Hamming Code Simulation

written by Teresa Carrigan



This model demonstrates storing of bit patterns using Hamming SEC, even parity, with up to eight data bits.



First a random bit pattern is generated, of the length specified by the number-of-digits slider. Extra bits known as check bits are added so that they occupy positions 1, 2, 4, and 8. If there will be no data bits past a check bit, then that check bit is not needed.

Each position is then marked with the binary equivalent of the position number. This will help us determine easily which bits are checked by which check bit. Each check bit has a single one in the binary equivalent of its position number, and checks all bits that have a one in that same place in the binary equivalent. Each check bit will force its own group to have even parity.



The setup button generates a random bit pattern, of the length specified by the number-of-digits slider.

The random button generates a random number of bits, and then uses that to generate a random bit pattern.

The step button demonstrates the next step, and then stops so you can take notes. This is useful when you are first learning the method.

The go button does every remaining step, at a speed determined by the slow-motion slider. This is useful when you do not need to take notes between each step.

The show-again button starts the exact problem from the beginning. You may then click either the step button or the go button to see the same demonstration.

The quiz button will generate a random problem. Spaces and commas in your answer will be removed, so feel free to use them to help you count the digits.

The slow-motion slider is an easy way to adjust the speed of the display. Set it to zero if you want to show the final result as quickly as possible. 0.3 is a good setting for most purposes.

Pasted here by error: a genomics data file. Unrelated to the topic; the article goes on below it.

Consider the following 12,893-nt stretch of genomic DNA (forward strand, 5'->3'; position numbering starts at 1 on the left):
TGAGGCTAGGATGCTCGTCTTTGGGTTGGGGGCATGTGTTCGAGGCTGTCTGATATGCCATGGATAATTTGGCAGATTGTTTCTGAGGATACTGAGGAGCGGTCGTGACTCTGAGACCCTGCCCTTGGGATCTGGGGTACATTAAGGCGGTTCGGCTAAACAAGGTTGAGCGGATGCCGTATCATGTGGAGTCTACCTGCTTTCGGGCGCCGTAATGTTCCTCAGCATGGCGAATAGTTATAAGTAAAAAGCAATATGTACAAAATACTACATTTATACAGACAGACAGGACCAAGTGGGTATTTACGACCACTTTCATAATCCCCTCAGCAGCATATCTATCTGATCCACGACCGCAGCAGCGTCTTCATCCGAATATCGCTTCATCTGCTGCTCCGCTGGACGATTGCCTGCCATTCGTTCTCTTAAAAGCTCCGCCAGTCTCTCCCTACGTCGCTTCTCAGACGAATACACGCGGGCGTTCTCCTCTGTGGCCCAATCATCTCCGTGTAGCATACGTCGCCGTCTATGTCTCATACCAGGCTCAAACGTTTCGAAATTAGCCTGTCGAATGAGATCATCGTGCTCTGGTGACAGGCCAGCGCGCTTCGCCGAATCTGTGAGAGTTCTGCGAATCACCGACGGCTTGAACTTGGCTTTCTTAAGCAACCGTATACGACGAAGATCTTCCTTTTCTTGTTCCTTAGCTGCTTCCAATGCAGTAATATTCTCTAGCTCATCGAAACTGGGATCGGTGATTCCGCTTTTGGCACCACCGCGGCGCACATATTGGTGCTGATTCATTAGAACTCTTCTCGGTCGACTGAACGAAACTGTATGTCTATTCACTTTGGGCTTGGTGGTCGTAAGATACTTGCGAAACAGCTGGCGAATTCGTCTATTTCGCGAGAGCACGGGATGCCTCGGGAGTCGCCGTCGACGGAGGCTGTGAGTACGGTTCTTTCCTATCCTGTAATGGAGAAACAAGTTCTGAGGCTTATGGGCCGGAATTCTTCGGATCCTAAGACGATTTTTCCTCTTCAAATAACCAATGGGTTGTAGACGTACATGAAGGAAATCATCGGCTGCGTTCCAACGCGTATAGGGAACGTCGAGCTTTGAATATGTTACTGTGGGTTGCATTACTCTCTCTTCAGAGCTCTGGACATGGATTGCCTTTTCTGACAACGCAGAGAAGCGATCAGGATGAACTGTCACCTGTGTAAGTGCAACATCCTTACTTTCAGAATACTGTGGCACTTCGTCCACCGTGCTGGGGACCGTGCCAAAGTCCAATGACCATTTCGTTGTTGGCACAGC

The number-of-digits slider determines the number of data bits to be generated when the setup button is pressed.



After the first two check bits, each additional check bit allows at least double the number of data bits before another check bit is required.

Although there are numerical methods for determining the number of check bits needed, we know that the check bits always go in positions that are powers of two, and if there are no data bits past a check bit position, that check bit is not needed. This gives us an easy way to determine the number of check bits needed.

The group of bits checked by a check bit is easily determined by looking at the binary equivalent of the position number. Each bit in that group will have a 1 in the same place.



Set slow-motion to 0.3, click random, and then click go.

Set the number-of-digits slider to the number of data bits you wish to drill, and click setup. Work each step by hand, and then click the step button to check your answer.



Allow the user to input the starting bit pattern.

Allow for more than eight data bits.

Modify the model to use a Hamming double-error-correcting code.



one-step uses the NetLogo run command combined with a global integer variable step to run the next step, without needing nested ifelse blocks.

The arrow uses "other-BREED-here" to interact with the yellow bits.





This model was written by Teresa W. Carrigan, 2004.

Permission to use, modify or redistribute this model is hereby granted, provided that both of the following requirements are followed:

  1. this copyright notice is included.
  2. this model will not be redistributed for profit without permission from Teresa Carrigan.
Contact Teresa Carrigan for appropriate licenses for redistribution for profit.

To refer to this model in academic publications, please use: Carrigan, T. (2004). Hamming Code Simulation Blackburn College, Carlinville, IL.

In other publications, please use: Copyright 2004 by Teresa W. Carrigan. All rights reserved.



For more information on Hamming Codes, see one of the following textbooks:
  1. Null, L. and Lobur, J. Essentials of Computer Organization and Architecture, First Edition. Jones and Bartlett. pages 77-82.
  2. Murdocca, M. and Heuring, V. Principles of Computer Architecture, First Edition. Prentice Hall, pages 359-365.


Applets on this website were written by Teresa Carrigan in 2004, for use in computer science courses at Blackburn College, with the exception of the Fireworks applet. The applets made with NetLogo require Java 1.4.1 or higher to run. The applets made with NetBeans require Java 1.4.2 or higher to run. Applets might not run on Windows 95 or Mac OS 8 or 9. You may obtain the latest Java plugin from Sun's Java site.